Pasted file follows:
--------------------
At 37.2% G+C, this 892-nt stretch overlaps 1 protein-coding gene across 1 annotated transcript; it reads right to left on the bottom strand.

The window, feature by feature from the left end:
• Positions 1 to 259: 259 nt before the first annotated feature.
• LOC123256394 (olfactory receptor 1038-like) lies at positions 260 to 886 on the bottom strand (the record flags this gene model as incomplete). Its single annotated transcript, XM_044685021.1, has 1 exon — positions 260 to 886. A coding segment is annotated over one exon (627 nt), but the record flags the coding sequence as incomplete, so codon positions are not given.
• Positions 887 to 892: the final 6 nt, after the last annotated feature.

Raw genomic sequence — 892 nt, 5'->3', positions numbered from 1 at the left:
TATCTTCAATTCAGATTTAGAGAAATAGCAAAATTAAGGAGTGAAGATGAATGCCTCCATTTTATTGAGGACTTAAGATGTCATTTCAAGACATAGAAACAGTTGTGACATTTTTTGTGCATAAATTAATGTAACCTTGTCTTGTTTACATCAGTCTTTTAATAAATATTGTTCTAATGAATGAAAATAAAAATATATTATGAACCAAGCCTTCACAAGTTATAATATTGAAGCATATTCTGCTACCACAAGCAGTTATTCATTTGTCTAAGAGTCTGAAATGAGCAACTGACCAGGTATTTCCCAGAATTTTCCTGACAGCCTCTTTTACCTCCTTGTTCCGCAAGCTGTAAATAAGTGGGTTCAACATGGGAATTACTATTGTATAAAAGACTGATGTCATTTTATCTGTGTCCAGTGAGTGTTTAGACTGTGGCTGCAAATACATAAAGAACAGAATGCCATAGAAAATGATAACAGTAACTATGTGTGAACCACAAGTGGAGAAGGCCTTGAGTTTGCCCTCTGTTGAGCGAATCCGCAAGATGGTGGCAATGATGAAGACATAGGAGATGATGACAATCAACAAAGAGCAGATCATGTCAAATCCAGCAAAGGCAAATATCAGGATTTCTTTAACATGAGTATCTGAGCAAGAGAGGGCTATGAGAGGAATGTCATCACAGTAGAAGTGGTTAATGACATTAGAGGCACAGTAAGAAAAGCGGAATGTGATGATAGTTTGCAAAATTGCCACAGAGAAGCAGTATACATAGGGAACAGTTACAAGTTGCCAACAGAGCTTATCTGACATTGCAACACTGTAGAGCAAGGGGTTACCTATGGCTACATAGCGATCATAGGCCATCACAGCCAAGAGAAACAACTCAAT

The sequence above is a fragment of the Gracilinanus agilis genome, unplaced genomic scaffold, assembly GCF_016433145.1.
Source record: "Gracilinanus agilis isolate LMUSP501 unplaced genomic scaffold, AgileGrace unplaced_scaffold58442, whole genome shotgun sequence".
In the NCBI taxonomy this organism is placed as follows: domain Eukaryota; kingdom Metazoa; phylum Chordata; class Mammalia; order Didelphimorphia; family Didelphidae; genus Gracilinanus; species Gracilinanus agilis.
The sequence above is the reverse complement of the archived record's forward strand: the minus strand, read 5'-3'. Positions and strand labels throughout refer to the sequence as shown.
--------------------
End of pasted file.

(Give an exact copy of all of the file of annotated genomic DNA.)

At 37.2% G+C, this 892-nt stretch overlaps 1 protein-coding gene across 1 annotated transcript; it reads right to left on the bottom strand.

The window, feature by feature from the left end:
• Positions 1 to 259: 259 nt before the first annotated feature.
• LOC123256394 (olfactory receptor 1038-like) lies at positions 260 to 886 on the bottom strand (the record flags this gene model as incomplete). Its single annotated transcript, XM_044685021.1, has 1 exon — positions 260 to 886. A coding segment is annotated over one exon (627 nt), but the record flags the coding sequence as incomplete, so codon positions are not given.
• Positions 887 to 892: the final 6 nt, after the last annotated feature.

Raw genomic sequence — 892 nt, 5'->3', positions numbered from 1 at the left:
TATCTTCAATTCAGATTTAGAGAAATAGCAAAATTAAGGAGTGAAGATGAATGCCTCCATTTTATTGAGGACTTAAGATGTCATTTCAAGACATAGAAACAGTTGTGACATTTTTTGTGCATAAATTAATGTAACCTTGTCTTGTTTACATCAGTCTTTTAATAAATATTGTTCTAATGAATGAAAATAAAAATATATTATGAACCAAGCCTTCACAAGTTATAATATTGAAGCATATTCTGCTACCACAAGCAGTTATTCATTTGTCTAAGAGTCTGAAATGAGCAACTGACCAGGTATTTCCCAGAATTTTCCTGACAGCCTCTTTTACCTCCTTGTTCCGCAAGCTGTAAATAAGTGGGTTCAACATGGGAATTACTATTGTATAAAAGACTGATGTCATTTTATCTGTGTCCAGTGAGTGTTTAGACTGTGGCTGCAAATACATAAAGAACAGAATGCCATAGAAAATGATAACAGTAACTATGTGTGAACCACAAGTGGAGAAGGCCTTGAGTTTGCCCTCTGTTGAGCGAATCCGCAAGATGGTGGCAATGATGAAGACATAGGAGATGATGACAATCAACAAAGAGCAGATCATGTCAAATCCAGCAAAGGCAAATATCAGGATTTCTTTAACATGAGTATCTGAGCAAGAGAGGGCTATGAGAGGAATGTCATCACAGTAGAAGTGGTTAATGACATTAGAGGCACAGTAAGAAAAGCGGAATGTGATGATAGTTTGCAAAATTGCCACAGAGAAGCAGTATACATAGGGAACAGTTACAAGTTGCCAACAGAGCTTATCTGACATTGCAACACTGTAGAGCAAGGGGTTACCTATGGCTACATAGCGATCATAGGCCATCACAGCCAAGAGAAACAACTCAAT

The sequence above is a fragment of the Gracilinanus agilis genome, unplaced genomic scaffold, assembly GCF_016433145.1.
Source record: "Gracilinanus agilis isolate LMUSP501 unplaced genomic scaffold, AgileGrace unplaced_scaffold58442, whole genome shotgun sequence".
In the NCBI taxonomy this organism is placed as follows: domain Eukaryota; kingdom Metazoa; phylum Chordata; class Mammalia; order Didelphimorphia; family Didelphidae; genus Gracilinanus; species Gracilinanus agilis.
The sequence above is the reverse complement of the archived record's forward strand: the minus strand, read 5'-3'. Positions and strand labels throughout refer to the sequence as shown.